The little nomad girl Nansal finds a baby dog in the Mongolian veld, who becomes her best friend - against all rejections of her parents. A story about a Mongolian family of nomads - their ... See full summary »
A promise, an old, destroyed horse head violin and a song believed lost lead the singer Urna back to Outer Mongolia. Her grandmother was forced to destroy her once loved violin in the ... See full summary »
The Mongolian people from long ago have had a tradition of three cultural games that have always been around during the time of festivities. Mongolian wrestling, racing horses and archery ... See full summary »
Set in the first part of the 20th century during the Russian revolution's spill over into the vast majestic lands of Mongolia. This epic story is about family, love, devotion and kinship ... See full summary »
Springtime in the Gobi Desert, South Mongolia. A family of nomadic shepherds assists the births of their camel herd. One of the camels has an excruciatingly difficult delivery but, with help from the family, out comes a rare white colt. Despite the efforts of the shepherds, the mother rejects the newborn, refusing it her milk and her motherly love. When any hope for the little one seems to have vanished, the nomads send their two young boys on a journey through the desert, to a a backwater town in search of a musician who is their only hope for saving the colt's life.Written by
Official submission of Mongolia for the 'Best Foreign Language Film' category of the 76th Academy Awards in 2004. See more »
Now my children I'll tell you the story of the weeping camel. Many years ago, God gave antlers to the camel as a reward for the goodness of its heart. But one day a rogue deer came and asked the camel to lend him his antlers. He wanted to adorn himself with them for a celebration in the west. The camel trusted the deer and gave him his antlers, but the deer never brought them back. Since then the camels keep gazing at the horizon and still await the deer's return.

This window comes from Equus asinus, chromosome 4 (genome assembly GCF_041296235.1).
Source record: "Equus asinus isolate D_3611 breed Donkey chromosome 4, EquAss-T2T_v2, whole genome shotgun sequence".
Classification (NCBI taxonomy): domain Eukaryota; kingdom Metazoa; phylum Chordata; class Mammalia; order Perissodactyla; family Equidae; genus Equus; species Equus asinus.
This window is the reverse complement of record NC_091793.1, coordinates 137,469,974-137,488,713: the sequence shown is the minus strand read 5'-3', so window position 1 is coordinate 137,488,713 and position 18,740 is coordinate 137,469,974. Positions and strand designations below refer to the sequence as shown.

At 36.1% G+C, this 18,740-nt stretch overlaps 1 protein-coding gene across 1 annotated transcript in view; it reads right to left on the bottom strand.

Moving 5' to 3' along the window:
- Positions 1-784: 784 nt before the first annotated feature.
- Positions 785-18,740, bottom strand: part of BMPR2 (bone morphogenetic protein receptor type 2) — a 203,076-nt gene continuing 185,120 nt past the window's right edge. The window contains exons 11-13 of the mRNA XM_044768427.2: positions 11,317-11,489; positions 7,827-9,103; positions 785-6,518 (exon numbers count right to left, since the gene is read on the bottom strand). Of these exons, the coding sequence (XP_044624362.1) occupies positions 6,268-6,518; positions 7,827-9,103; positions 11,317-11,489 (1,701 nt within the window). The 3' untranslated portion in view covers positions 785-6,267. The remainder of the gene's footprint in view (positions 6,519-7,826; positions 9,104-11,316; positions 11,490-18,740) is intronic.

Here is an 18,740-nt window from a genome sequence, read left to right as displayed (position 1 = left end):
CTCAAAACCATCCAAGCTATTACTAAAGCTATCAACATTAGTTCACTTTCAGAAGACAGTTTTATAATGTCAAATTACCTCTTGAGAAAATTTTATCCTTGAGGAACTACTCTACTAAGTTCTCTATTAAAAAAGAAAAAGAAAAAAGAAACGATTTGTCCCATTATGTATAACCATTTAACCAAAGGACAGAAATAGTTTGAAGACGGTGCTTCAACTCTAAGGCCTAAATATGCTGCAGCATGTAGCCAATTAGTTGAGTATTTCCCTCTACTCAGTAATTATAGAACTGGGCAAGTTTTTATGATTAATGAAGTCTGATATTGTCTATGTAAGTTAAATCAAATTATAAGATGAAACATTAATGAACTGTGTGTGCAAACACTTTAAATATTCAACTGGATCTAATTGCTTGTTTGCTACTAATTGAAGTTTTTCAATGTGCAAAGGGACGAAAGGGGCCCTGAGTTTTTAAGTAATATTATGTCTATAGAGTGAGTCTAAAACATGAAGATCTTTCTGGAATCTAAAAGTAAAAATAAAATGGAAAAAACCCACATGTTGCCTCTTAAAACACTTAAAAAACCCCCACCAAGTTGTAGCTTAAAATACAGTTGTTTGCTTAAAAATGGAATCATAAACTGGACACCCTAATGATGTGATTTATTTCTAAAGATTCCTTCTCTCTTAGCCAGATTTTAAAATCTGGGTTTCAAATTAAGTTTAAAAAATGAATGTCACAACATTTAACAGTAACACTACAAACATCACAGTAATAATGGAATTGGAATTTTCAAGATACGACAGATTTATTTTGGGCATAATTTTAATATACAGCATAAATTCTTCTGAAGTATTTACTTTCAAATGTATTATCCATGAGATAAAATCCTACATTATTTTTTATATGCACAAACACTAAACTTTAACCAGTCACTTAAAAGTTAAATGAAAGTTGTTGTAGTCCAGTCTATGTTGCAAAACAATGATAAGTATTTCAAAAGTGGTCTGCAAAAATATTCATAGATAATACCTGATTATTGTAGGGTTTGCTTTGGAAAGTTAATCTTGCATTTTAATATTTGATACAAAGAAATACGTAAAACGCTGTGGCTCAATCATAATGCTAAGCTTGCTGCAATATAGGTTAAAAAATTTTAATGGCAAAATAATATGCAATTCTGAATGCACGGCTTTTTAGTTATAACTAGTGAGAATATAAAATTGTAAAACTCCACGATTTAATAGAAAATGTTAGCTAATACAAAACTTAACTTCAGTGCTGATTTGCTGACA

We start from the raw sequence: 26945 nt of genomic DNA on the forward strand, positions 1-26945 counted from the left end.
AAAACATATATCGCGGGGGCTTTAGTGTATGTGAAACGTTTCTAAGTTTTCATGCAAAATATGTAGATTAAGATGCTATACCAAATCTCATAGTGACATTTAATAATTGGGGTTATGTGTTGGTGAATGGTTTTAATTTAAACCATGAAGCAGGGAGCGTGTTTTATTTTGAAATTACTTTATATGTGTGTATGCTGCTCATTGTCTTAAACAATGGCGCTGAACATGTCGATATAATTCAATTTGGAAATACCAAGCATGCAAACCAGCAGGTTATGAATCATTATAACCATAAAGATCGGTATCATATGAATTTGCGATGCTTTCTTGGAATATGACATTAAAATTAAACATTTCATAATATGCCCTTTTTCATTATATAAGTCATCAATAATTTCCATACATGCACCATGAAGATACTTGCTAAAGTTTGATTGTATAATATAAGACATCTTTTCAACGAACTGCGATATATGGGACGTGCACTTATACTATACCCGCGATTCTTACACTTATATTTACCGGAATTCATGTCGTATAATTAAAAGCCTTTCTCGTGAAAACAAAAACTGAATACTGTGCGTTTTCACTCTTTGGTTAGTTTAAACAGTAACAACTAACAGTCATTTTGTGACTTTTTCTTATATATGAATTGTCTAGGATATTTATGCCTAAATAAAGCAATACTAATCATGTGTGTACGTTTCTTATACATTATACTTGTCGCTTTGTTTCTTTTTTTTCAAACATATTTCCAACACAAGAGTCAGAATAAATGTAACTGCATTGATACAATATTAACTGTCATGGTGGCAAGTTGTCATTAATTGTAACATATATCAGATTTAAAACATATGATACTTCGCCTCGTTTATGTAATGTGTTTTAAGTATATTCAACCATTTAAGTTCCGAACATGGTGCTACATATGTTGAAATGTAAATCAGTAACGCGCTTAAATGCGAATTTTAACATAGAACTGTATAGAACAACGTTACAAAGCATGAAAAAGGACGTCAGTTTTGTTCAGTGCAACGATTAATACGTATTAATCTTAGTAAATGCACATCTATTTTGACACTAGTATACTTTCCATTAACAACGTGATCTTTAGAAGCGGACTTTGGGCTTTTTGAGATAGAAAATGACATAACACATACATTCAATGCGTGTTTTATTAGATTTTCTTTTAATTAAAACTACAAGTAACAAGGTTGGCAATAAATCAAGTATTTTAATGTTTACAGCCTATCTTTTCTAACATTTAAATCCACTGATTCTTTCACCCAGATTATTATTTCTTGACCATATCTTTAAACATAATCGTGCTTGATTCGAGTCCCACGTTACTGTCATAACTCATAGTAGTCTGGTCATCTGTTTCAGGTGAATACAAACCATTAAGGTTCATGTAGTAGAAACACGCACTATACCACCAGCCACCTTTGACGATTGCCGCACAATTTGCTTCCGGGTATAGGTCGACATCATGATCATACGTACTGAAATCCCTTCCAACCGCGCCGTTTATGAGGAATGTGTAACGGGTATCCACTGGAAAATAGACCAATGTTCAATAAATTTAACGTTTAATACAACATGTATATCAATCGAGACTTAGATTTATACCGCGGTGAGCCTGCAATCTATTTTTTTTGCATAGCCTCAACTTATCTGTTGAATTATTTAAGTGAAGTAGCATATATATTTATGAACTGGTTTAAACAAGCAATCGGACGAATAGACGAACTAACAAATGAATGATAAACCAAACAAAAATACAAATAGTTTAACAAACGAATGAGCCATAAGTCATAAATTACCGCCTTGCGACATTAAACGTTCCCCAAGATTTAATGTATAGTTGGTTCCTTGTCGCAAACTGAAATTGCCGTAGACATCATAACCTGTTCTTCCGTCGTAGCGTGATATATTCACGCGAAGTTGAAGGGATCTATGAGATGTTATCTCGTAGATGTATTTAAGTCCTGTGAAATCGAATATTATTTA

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The Story of the Weeping Camel provides a universal message of how we all need love to survive delicately laced into the tale of a sad little camel
There's a new style of film eking into the film biz called "Narrative Documentary." What? An oxymoron you tutt-tutt silently as you read.Well, yes and no. It describes a documentary that has been embellished with narrative scenes to ultimately create the arc-drama one finds in a feature film with the intelligence of a documentary.
Narrative documentary is truly an appropriate expression for this wonderfully unique and intriguing little gem, The Story of the Weeping Camel.
As you watch the fairly simple tale of a camel that after a grueling birthing of her albino calf, she decides she's not interested in the ideas of motherhood and abandons the newborn to fend for itself.
Sounds positively dull until you start to watch this young mother and the footage the filmmakers gathered and you are pulled in - mesmerized, "How did the film crew get this?" It feels like a documentary, looks like a documentary but then there's the story obviously running along side the remarkable footage that you realize is scripted, storyboarded and a team behind the lens have planned. Amazing.
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